What is interesting about the present case of Ashcroft vs. al-Kidd is that the Obama administration has decided to make illegality acceptable by institutionalizing the concept of immunity for highly placed men like Ashcroft. The administration will try to do this not through legislation, but through precedent– by defending Ashcroft’s claim to immunity before the Supreme Court. At first it seems strange that a professed liberal president such as Barack Obama would do this. But unfortunately, it is quite consistent with the illiberal stance he has maintained on the question of the constitutional responsibility of his predecessors in the Bush White House. From the beginning of his presidency, Obama decided to shield them from the consequences of their crimes. This position was initiated by the president’s “we should look forward” statement in January of 2009. In this statement he made it clear that he did not want to pursue those who had ordered or implemented (in this case) torture under the Bush administration. When popular pressure forced the president to allow his attorney general , Eric Holder, to open an investigation of the issue of torture it was arranged so the inquiry would have no teeth. Publically and up front we were told that no one would be prosecuted whatever the outcome of the probe. That is the last anyone has heard of Holder’s investigation of torture American style. The long and short of this is that the principle set down at Nuremberg, to wit following orders is no excuse for criminal behavior, will not be applied. Nor will giving the orders incur a penalty. The decision to defend Ashcroft’s claim of immunity is in solid accord with this position.
The logic of this position, and its likely consequences, warrants close examination. If we were to ask President Obama why he has decided to defend the immunity of alleged criminals who happen to be high government officials, and if he were to be perfectly candid in his reply, here is what he might say:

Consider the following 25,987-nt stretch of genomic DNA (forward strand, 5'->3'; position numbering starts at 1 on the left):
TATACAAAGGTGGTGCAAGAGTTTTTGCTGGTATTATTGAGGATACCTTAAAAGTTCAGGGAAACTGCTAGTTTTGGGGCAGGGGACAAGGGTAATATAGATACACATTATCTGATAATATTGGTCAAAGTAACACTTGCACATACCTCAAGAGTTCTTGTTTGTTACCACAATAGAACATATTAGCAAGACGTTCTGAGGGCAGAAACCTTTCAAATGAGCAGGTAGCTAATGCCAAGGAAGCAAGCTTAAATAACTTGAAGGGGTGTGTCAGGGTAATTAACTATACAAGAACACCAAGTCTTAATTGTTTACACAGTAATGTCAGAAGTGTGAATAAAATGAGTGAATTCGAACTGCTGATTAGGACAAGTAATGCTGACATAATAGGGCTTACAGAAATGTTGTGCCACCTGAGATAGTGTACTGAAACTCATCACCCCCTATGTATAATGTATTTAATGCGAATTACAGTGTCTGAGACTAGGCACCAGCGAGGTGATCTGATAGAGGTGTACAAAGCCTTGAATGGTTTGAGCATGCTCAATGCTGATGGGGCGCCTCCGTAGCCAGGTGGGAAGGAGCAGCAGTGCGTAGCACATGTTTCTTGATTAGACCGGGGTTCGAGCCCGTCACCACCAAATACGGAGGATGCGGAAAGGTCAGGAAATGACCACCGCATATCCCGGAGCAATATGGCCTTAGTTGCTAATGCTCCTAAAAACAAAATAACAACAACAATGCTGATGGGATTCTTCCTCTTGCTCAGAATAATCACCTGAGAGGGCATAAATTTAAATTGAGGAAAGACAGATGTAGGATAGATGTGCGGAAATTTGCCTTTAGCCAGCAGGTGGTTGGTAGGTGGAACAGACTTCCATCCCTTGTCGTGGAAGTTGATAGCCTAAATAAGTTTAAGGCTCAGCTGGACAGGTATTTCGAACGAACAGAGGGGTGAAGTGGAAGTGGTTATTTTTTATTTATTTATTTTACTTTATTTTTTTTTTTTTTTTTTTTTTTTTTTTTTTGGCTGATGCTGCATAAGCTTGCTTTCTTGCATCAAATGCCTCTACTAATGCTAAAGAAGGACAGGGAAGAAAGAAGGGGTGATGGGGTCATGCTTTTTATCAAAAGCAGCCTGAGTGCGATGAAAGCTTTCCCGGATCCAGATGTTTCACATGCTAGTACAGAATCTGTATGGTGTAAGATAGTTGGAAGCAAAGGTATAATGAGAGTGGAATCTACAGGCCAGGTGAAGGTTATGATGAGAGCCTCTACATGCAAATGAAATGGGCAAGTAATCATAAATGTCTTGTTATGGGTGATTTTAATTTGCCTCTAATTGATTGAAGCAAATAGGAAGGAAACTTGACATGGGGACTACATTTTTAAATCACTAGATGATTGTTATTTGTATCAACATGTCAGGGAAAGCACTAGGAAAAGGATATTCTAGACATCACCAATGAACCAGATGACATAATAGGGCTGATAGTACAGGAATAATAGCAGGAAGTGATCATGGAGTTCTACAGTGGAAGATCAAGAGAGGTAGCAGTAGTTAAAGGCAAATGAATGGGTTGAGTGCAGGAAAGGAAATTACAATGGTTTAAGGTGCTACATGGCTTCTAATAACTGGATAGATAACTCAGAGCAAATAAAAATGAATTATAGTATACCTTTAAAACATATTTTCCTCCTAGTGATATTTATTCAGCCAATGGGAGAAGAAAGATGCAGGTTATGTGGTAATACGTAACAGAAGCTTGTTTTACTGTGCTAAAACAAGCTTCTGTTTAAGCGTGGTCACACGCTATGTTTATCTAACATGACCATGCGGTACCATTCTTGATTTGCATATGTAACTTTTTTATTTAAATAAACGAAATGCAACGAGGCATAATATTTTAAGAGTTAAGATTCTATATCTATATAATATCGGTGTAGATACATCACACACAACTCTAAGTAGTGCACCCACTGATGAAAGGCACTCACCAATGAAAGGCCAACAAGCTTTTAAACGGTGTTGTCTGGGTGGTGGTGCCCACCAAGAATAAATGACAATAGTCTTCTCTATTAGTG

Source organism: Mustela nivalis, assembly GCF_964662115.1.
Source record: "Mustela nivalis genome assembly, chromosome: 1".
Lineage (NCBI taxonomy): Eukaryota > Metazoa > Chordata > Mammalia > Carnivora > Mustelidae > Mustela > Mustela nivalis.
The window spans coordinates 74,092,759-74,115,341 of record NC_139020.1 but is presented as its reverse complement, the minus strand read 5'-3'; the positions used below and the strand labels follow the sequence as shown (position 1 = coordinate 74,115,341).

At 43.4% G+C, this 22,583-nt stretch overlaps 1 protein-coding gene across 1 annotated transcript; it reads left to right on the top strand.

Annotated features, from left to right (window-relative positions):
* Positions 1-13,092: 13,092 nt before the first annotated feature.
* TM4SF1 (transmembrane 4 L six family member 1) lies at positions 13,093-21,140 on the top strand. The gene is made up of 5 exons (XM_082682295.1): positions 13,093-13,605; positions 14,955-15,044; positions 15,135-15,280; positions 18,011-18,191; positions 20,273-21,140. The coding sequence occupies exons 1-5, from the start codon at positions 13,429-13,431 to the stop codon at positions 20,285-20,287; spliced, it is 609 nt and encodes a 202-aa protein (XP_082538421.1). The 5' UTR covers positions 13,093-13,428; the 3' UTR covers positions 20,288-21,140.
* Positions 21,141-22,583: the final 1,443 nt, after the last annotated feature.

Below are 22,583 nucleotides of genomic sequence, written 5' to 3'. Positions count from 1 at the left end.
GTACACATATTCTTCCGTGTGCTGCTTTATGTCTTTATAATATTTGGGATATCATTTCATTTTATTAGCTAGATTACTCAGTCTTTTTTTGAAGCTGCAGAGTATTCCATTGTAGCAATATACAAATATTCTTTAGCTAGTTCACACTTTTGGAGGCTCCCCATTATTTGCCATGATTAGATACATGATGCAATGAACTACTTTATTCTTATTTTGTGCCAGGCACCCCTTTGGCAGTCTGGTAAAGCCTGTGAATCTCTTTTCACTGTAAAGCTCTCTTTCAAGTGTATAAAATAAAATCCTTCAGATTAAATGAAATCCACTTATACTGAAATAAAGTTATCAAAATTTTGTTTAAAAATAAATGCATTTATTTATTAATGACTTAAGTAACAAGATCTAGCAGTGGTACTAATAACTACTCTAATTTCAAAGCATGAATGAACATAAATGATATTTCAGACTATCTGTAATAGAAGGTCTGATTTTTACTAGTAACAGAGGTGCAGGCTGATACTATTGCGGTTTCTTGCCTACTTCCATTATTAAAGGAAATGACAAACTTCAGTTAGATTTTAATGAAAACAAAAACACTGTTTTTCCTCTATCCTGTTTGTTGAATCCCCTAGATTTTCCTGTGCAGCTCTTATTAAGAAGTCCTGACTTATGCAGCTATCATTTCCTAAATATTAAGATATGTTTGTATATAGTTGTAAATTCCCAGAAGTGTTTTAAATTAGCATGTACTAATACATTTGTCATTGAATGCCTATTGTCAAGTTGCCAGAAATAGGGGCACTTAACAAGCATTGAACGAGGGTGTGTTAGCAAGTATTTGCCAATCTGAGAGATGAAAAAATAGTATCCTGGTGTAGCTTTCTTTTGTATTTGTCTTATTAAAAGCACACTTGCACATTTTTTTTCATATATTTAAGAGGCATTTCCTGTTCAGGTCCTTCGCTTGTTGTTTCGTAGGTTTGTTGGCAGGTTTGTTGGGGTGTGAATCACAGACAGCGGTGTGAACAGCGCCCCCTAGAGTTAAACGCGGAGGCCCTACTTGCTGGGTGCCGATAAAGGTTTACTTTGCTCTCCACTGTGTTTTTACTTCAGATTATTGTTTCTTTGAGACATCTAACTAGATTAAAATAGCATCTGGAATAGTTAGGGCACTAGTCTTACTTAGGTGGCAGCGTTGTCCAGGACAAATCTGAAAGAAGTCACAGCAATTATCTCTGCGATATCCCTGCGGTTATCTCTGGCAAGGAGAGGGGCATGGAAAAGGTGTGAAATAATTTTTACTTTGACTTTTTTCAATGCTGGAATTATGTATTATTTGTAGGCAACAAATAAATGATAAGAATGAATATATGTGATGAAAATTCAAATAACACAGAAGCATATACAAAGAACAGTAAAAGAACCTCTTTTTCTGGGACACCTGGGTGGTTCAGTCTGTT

1. President Obama – It would be difficult for the president, or those who carry out his orders, to act freely and as needed if they had always to worry about litigation after the fact. This is particularly true in time of war and emergency.
My Reply – This assertion has been made by leaders of states from time immemorial. It is a variation on the raison d’etat argument that has historically allowed all manner of bad behavior under the guise of state interests. On the other hand, it is true that following the law can prove inconvenient under wartime or emergency conditions. Nonetheless, in the long run, lawlessness is much worse than inconvenience. It is to be noted that, in the American case, appointed and elected high officials (particularly attorney generals!) are sworn to uphold the law not to transgress it.
2. President Obama – While I have stopped the more egregious policies of the Bush administration, I am still responsible for the safety of all American citizens and, in our modern age, I have to be able to use all the methods, high tech and otherwise, to achieve this goal. Some of these methods might very well prove unconstitutional (warrantless wiretaps, for instance) and yet I must be free to use them because another 9/11 style attack must be prevented. And, if I am to use these methods, then I can not prosecute those who have done so before me. Otherwise I would be accused of being a hypocrite by my political foes.
My Reply – This argument juxtaposes unattainable 100% security against the traditional freedoms that makes America the country its founders intended. Do we want to sacrifice the latter for the illusion of the former? As James Madison once observed, “The means of defense against foreign danger historically have become instruments of tyranny at home.” That is the slippery slope President Obama seems willing to take us down. It also prioritizes the president’s political interests over the Constitution. This latter point of view can be carried further.
3. President Obama – You have to understand, that if I do not do all that is possible, be it constitutional or otherwise, to protect the nation I put myself in mortal political danger. I open myself to the accusation by my political rivals that I am “soft” on security or terrorism. And, if something does happen, such as another terrorist attack, then I am politically dead.
My Reply – Well, yes, this is so. However, what is also true is that prioritizing politics above law always leads us in the direction of corruption, or worse. By defending Ashcroft isn’t President Obama saying it is all right to break the law if you are highly placed and so lacking in imagination that you can not figure out a legal way of dealing with an emergency? For let us be clear, there is no evidence that after 9/11 the unconstitutional route was the only possible route to defend the country. Were the legal options and their constitutional variants ever seriously itemized and discussed? The Obama administration, like the Bush operatives, have never publically addressed this question.